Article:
Physical education teacher Michelle Myers severely fractured and dislocated her left wrist on Feb. 3 while playing polo at Eldorado Polo Club in Indio, California. Three days later, Myers had metal implants inserted during surgery. As of Feb. 13, Myers said she still does not know if her ribs are broken or bruised, but she said she expects to return to school on Monday, Feb. 26.
Q: Can you describe your injury a little more in depth?
A: So what FAO (fall on the outstretched arm) is is when you fall on the arm from a certain distance and speed, the arm will take the impact and it’ll fracture or dislocate – in my case, it did both.
(My wrist was also displaced.) Displaced means there’s a radial fracture and a displacement.
Q: How did this happen?
A: In a match, our number-one player (was) going to (the) goal. I rode a player off who was coming up to hook or ride off number one. Next thing I knew, (the) ball was going through the goal, so I released my ride off on the opponent.
I rode him off, which meant I pushed my horse in front of his horse to protect our side. He was trying to race past me and take the ball away from my teammate and prevent us from scoring a goal.
Then (I) saw his horse’s face hit my horse’s face – next, his horse was beside my horse, his horse hit mine, and she buckled legs going down. She tried to recover going left and threw me to the right.
I landed on my left wrist, fracturing and displacing the radius, hit my head and nose and hit my right chest – I’m not sure if (my ribs are) broken or bruised.
And you gotta remember I was going 25 miles an hour – it was fast.
Q: What did you do immediately following your fall?
A: I evaluated myself, of course, and decided that, one, I didn’t have a concussion, and two, my ribs hurt like hell but not so much I couldn’t ride.
If you’re an EMT (emergency medical technician), you do a head-to-toe check. You feel for body parts and evaluate breathing – and that’s what I did on myself.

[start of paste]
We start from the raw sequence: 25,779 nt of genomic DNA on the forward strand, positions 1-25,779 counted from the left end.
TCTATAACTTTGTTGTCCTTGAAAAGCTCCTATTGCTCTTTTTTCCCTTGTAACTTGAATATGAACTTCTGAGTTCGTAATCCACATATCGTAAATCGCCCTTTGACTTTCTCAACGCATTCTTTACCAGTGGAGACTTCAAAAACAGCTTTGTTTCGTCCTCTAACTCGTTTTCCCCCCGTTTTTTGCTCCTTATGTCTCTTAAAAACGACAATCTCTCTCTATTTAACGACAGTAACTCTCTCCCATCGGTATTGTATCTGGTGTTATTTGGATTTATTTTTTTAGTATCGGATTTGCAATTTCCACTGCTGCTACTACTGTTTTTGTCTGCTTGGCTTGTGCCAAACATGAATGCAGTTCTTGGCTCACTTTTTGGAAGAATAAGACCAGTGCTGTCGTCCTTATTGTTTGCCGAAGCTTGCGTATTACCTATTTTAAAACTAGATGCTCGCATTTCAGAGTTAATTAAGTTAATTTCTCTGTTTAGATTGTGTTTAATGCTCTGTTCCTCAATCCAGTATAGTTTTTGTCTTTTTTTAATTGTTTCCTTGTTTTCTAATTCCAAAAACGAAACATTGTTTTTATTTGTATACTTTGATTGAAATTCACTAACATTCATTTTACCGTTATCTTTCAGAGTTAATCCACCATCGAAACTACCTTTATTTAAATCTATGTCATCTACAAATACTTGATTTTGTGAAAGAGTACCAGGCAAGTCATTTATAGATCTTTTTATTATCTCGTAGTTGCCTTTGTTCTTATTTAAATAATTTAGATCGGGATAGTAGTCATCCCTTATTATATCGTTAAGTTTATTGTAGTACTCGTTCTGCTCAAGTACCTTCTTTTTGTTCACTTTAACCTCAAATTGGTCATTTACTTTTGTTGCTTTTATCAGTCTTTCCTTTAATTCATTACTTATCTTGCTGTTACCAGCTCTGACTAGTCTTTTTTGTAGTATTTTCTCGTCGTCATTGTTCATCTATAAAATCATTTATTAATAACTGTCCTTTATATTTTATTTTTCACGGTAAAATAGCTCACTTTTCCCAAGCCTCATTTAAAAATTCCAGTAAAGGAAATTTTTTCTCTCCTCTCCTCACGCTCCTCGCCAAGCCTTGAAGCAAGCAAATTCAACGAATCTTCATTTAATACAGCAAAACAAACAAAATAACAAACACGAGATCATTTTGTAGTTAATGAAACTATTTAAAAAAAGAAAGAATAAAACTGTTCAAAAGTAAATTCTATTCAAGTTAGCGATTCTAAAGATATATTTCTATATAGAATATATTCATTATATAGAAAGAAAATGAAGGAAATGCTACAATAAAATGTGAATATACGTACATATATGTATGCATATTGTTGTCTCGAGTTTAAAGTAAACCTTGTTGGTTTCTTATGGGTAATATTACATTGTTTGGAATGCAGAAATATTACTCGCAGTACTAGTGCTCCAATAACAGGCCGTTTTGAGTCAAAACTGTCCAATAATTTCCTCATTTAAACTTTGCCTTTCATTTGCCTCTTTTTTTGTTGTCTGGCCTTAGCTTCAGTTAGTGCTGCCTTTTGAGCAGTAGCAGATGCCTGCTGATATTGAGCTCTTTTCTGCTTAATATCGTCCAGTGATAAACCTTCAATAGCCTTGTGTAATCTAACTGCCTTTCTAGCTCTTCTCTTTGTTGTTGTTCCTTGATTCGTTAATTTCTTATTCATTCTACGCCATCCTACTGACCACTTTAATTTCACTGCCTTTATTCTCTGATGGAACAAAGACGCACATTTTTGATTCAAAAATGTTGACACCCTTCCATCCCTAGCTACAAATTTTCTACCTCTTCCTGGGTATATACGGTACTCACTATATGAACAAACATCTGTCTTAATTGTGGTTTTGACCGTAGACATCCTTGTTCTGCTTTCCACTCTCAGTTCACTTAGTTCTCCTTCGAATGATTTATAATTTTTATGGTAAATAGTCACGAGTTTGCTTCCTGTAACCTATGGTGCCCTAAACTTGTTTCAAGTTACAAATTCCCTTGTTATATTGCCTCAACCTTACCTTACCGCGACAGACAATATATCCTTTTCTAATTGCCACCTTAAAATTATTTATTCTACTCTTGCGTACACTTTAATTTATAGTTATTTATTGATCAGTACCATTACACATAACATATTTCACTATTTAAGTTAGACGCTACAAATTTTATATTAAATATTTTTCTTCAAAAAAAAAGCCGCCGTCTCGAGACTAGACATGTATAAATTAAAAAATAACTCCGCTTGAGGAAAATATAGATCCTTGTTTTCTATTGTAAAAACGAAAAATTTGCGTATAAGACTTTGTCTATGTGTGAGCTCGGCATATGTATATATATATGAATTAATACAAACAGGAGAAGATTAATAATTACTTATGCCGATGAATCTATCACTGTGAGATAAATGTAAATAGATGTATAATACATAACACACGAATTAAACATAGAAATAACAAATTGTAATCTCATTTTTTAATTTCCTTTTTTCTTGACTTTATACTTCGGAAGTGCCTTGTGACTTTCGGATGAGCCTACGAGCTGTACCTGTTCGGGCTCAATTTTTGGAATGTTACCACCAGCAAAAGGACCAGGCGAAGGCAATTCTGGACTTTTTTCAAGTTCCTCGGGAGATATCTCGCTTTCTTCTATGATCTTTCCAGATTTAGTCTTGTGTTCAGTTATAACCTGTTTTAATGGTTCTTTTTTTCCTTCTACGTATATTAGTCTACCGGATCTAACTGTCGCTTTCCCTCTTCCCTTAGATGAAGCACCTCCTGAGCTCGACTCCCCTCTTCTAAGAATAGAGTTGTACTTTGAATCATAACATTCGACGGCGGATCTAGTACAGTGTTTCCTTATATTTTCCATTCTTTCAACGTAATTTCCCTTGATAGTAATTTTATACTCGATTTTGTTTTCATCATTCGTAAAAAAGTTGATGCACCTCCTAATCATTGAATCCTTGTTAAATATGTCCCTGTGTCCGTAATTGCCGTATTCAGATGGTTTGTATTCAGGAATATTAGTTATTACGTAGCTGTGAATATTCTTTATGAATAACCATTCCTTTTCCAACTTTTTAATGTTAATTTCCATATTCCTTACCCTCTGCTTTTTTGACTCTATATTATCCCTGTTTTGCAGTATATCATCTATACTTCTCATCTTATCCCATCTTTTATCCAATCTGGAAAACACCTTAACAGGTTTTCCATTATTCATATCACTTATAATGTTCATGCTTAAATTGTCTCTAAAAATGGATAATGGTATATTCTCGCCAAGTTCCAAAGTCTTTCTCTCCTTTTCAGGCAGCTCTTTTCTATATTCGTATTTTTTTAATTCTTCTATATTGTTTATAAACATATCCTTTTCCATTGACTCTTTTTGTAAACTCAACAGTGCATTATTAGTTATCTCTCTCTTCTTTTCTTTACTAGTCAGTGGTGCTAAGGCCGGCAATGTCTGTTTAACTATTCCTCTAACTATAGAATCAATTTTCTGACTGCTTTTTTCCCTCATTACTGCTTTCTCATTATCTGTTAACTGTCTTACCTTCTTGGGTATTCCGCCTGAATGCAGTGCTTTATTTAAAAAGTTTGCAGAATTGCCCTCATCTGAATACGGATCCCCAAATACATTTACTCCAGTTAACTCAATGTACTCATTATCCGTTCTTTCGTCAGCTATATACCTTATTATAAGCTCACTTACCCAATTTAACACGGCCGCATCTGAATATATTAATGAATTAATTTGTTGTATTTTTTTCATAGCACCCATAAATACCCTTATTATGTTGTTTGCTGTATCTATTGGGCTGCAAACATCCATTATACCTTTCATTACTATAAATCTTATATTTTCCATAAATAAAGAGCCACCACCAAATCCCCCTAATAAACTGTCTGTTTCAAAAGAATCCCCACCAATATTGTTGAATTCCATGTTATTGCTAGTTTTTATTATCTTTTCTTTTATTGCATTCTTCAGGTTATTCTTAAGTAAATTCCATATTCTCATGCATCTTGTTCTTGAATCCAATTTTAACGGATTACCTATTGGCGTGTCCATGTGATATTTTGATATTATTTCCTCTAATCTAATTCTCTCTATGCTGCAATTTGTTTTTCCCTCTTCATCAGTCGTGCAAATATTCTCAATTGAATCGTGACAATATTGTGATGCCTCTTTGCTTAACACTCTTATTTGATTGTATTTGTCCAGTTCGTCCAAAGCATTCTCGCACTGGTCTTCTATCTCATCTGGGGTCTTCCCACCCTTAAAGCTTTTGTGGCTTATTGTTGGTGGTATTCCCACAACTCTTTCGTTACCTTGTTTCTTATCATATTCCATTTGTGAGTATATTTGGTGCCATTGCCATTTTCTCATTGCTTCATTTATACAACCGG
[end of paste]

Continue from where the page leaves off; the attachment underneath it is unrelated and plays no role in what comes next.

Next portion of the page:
I palpated my face to see if my nose was bleeding because it felt a little warm, like I was going to get a bloody nose. When I took (a) deep breath, I figured out I had done something to my ribs.
(I had) no bloody nose and, on palpation, no broken bones.
My wrist hurt, but (it was) nothing extreme. (I thought it was) probably just sprained, so I got on my next horse and continued playing.
Q: How much longer were you on the field?
A: I played until the end of the match. We only had one chucker (left in the game). In polo we have four chuckers, and each chucker is seven-and-a-half minutes long, but that could be longer for penalty shots and fouls.
I played through that last chucker, and then that was it. Not too long, though.
Q: Did you notice anything wrong with your wrist during that time?
A: My wrist was kind of sore, but I had never taken my glove off to look at it. They got my horse back for me, and then I kept on going.
I thought that my wrist was kind of throbbing, but it wasn’t until I took my glove off that I noticed the deformity.
Actually, I kept on thinking that my wrist was weak. I had my horse’s reins in my hands, but since I couldn’t do what I normally do with my hands, I used my legs to guide my horse.
Q: When did you finally realize this was a more serious injury?
A: It wasn’t until after (the match) when I got off at the end that I thought that I should look at my wrist. (Then I saw) bone was sticking up under my skin. So off to the ER I went.
Q: Did you do anything before going to the ER?
A: So first I said to my teammates, “OK, guys, I need to go to the ER.” They were all like “What?” I told them they needed to get my horse back to the barn.
Then I wrapped (my wrist) up in some ice I had in my ice chest and then drove myself to the ER. (All the players have an ice chest with water and cold towels so that they can pat themselves down because it gets really hot in-game.)